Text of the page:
Tau aggregation inhibitors: ASN-561, an O-GlcNAcase inhibitor. This will probably enter Phase I in 2016. It acts by promoting the attachment of a sugar molecule, N-acetyl glucosamine, to the tau protein, thereby inhibiting its aggregation. Such “OGA” inhibitors are also being tested for other conditions, including cancer.

Anti-sense oligonucleotides: These are RNA molecules designed to inhibit the production of 4-repeat tau, which is over-produced in PSP relative to 3-repeat tau. That imbalance could be contributing to tau aggregation. These have not reached human trials.

Anti-microglial agent: FK506 reduces the activity of microglia, inflammatory cells in the CNS. Evidence is increasing that such inflammation is a cause, rather than an effect, of cell loss in many of the neurodegenerative diseases. In fact, several immune-response-related genes were among the top 10 “hits” in the 2011 study of genetic risk factors in PSP.

Young plasma: Only in 10 patients, non-controlled and only at UCSF, this study will give plasma from healthy men younger than 30 to patients with PSP. The primary outcome issue is safety and tolerability, but efficacy measures will also be applied. Recruitment is under way. The theory is that some unknown blood-borne molecule in young people prevents them from developing PSP and could slow the process in someone with the disease.

Mitochondrial nutrient: Coenzyme Q-10 (Two small double-blind studies, one published and one unpublished) show similar modest improvement in PSP Rating Scale scores. This is a symptomatic treatment but the above items on this list are all potentially neuroprotective.

For more information on any of these, see http://www.clinicaltrials.gov.

Is PSP the route to not just Alzheimer’s but also Parkinson’s?

We’ve known for many years that Parkinson’s disease, which the textbooks call an α-synucleinopathy, has some aggregated tau as well. It appears that each of the two proteins, once misfolded, not only induces its own normal brethren to misfold, it also induces copies of the other to misfold.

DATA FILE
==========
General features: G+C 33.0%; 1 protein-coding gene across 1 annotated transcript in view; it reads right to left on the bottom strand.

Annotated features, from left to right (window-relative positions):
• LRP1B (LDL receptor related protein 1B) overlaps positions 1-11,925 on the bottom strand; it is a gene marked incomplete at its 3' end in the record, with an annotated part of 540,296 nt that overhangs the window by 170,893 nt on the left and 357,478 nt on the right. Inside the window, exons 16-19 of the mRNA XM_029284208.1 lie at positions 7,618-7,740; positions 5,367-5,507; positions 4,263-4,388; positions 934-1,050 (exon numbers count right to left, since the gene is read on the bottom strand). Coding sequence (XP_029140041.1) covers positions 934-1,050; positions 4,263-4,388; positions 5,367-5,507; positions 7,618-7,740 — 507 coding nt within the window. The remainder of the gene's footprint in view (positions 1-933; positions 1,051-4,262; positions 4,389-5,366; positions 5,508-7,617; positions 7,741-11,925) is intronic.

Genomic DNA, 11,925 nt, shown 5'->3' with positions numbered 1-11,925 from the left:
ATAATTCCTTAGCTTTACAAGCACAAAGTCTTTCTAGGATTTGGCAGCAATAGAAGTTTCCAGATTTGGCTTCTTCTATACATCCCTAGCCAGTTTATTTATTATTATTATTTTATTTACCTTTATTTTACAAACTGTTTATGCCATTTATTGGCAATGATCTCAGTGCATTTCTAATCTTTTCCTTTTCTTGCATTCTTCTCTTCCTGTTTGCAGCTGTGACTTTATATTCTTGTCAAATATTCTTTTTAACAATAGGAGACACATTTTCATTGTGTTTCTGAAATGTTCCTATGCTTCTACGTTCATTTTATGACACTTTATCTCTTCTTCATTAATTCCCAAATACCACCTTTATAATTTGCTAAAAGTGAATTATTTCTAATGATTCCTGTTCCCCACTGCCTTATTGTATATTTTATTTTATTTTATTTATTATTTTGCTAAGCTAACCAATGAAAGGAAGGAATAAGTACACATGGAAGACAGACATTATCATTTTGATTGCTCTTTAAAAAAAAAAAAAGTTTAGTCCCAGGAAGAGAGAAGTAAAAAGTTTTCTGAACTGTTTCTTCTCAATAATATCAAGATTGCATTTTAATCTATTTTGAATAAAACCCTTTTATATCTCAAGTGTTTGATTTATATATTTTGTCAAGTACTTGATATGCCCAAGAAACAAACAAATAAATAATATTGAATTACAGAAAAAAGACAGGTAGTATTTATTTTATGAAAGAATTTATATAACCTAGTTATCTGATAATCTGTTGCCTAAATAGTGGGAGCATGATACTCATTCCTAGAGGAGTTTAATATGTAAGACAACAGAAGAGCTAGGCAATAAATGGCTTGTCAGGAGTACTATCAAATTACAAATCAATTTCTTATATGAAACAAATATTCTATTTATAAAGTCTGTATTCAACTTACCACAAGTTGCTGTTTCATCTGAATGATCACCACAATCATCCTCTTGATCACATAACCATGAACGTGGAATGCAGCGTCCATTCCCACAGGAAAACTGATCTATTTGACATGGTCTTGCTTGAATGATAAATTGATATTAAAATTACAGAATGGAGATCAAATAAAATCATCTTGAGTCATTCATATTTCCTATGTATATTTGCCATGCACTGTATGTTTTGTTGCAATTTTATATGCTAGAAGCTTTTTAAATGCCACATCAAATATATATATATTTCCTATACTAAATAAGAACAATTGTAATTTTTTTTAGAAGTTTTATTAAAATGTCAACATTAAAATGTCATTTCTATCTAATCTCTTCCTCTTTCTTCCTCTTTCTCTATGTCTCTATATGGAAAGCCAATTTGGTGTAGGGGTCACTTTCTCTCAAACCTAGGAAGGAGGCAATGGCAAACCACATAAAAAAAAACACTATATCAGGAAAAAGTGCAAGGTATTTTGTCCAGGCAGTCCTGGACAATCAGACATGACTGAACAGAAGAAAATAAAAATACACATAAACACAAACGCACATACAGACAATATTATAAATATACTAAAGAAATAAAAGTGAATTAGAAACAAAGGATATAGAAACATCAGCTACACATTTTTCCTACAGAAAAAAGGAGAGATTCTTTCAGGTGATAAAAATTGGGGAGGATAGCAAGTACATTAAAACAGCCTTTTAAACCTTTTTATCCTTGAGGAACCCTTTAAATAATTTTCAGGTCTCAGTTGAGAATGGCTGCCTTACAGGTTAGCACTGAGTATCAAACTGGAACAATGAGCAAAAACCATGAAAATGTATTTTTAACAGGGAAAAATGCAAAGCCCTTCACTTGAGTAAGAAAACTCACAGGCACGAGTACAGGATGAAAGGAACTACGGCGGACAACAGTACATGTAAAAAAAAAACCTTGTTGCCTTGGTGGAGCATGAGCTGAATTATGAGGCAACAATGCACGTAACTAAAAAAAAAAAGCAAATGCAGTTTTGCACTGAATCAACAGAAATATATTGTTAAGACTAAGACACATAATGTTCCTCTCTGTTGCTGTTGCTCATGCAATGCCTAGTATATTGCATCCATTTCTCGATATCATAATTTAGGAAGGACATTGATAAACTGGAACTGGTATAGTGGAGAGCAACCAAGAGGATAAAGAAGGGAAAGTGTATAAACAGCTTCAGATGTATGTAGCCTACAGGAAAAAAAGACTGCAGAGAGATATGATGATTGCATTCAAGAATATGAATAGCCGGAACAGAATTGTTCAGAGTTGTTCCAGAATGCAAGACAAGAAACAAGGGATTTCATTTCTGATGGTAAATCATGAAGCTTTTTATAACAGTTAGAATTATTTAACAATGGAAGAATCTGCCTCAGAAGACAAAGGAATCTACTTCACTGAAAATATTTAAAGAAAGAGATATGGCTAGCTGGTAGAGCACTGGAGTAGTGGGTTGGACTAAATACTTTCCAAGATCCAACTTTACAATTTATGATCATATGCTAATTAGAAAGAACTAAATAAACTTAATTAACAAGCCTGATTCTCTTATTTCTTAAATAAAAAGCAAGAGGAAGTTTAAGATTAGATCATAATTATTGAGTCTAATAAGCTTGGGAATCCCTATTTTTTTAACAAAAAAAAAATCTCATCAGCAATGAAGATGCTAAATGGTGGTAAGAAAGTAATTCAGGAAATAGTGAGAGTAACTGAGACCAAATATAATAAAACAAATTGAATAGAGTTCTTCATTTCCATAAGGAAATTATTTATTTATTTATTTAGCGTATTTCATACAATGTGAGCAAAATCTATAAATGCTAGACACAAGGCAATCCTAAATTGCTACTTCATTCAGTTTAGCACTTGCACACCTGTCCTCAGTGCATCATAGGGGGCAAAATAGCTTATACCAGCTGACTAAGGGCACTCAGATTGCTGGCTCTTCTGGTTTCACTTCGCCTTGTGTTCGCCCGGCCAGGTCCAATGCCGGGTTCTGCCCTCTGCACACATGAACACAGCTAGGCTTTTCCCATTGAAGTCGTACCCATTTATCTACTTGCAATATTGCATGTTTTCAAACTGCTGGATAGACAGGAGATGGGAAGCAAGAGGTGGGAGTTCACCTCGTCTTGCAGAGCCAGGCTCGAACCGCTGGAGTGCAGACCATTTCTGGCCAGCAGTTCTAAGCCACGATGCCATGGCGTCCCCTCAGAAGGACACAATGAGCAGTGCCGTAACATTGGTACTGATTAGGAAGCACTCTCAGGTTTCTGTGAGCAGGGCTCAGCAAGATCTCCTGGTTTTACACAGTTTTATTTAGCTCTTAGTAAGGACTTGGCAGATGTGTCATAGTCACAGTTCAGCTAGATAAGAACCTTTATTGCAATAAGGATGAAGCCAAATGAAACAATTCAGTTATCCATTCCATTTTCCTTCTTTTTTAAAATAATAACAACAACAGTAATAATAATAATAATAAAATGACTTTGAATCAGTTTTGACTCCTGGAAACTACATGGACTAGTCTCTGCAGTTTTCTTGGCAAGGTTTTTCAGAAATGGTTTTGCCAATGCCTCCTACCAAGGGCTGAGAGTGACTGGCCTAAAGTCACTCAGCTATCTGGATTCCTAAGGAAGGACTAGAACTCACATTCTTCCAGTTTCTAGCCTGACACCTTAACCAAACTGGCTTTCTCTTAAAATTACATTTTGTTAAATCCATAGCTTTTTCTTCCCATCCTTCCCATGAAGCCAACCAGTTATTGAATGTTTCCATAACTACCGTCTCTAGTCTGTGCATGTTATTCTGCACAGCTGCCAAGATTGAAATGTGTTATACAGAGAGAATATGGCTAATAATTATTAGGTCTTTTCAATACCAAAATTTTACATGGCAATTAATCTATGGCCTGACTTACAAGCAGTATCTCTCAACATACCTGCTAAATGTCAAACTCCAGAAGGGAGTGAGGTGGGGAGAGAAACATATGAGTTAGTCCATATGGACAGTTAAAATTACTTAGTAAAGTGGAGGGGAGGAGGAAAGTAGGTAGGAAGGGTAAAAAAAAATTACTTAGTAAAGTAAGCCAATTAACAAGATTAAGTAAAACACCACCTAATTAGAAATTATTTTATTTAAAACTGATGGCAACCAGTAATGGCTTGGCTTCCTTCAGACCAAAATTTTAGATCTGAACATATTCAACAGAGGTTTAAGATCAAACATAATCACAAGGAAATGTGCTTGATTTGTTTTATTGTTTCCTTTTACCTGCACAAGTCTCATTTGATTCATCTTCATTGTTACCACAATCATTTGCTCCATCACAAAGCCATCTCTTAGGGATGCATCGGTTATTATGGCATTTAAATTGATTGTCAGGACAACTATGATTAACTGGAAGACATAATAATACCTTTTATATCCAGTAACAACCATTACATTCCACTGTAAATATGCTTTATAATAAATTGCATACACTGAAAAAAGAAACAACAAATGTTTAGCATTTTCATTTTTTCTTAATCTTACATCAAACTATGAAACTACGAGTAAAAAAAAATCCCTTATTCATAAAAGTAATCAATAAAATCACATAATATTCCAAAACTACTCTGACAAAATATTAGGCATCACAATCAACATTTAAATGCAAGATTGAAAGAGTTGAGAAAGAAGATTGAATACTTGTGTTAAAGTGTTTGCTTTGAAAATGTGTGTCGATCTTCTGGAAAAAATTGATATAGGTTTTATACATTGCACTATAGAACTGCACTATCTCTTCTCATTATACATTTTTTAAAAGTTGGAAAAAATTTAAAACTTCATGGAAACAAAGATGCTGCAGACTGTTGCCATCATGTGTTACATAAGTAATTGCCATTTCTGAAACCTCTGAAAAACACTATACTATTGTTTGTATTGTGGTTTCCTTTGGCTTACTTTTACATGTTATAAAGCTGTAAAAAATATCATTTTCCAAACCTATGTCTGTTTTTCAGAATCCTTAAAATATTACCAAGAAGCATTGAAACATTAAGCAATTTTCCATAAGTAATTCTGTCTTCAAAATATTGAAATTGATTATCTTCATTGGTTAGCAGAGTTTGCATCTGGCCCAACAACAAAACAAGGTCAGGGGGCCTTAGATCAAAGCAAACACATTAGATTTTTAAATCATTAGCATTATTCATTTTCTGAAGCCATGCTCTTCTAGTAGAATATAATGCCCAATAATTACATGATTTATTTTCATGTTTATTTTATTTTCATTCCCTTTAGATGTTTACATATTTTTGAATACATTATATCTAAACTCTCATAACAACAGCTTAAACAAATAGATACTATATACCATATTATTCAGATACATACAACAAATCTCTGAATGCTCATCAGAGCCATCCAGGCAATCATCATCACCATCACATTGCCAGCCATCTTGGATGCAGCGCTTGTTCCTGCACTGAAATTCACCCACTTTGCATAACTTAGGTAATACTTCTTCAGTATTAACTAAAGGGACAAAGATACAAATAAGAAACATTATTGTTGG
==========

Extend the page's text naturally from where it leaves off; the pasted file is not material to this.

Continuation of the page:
The first demonstration of this synergistic misfolding and resulting aggregation came in a series of three papers between 2002 and 2004 from the lab of John Trojanowski and Virginia Lee at Penn. The first authors were John Duda, Bernard Giasson and Paul Kotzbauer. (Disclaimer: I was one of their co-authors on all three.)

Now, Julia Gerson, a grad student in the lab of Rakez Kayed at the University of Texas Galveston, has presented work at the Society for Neuroscience that harnesses that finding of a PD/tauopathy overlap for therapeutic purposes. (Another disclaimer: Kayed has a related grant from CurePSP, where I chair the grant review.)

Gerson and friends created antibodies directed at oligomeric tau, which is tau in small aggregates of maybe 20 or 30 molecules, which are still small enough to remain in solution in the cytoplasm and therefore invisible to light microscopy, unlike mature neurofibrillary tangles. They didn’t want to target normal, non-aggregated tau for fear of disrupting the normal function of that protein, which is to stabilize microtubules.

They injected those anti-tau antibodies into mice that had a copy of a variant of the human gene encoding α-synuclein. The variation was an G209A mutation, producing an A53T alteration in the resulting protein. This is the mutation that my colleagues and I found in 1997 as the cause of PD in a large Italian-American family with autosomal-dominant PD, a finding that first linked PD with α-synuclein. (That’s Disclaimer #3. You’re starting to see why I’m so interested in this new finding.)

The antibody protected the mice against the loss of dopaminergic neurons that the α-synuclein mutation caused in the untreated mutant mice. Mice that received antibody against normal tau did even more poorly than the controls.

So here’s the take-home: Developing an anti-tau antibody for treatment of PSP may also help Parkinson’s. We already expect that it may help Alzheimer’s because that’s clearly a tau disorder. But now, the synergistic toxicity of tau and α-synuclein could also allow a single anti-tau antibody to protect against both Parkinson’s and dementia with Lewy bodies (which also has aggregation of both proteins).

If I were the drug companies, I’d be sitting up and taking notice. Two companies, Bristol-Myers Squibb and AbbVie (licensing an antibody from C2N) have already started anti-tau antibody trials in people with PSP. Others have anti-tau programs in progress.

This new report, which may extend the utility of those products to Parkinson’s, should give that snowball an extra push.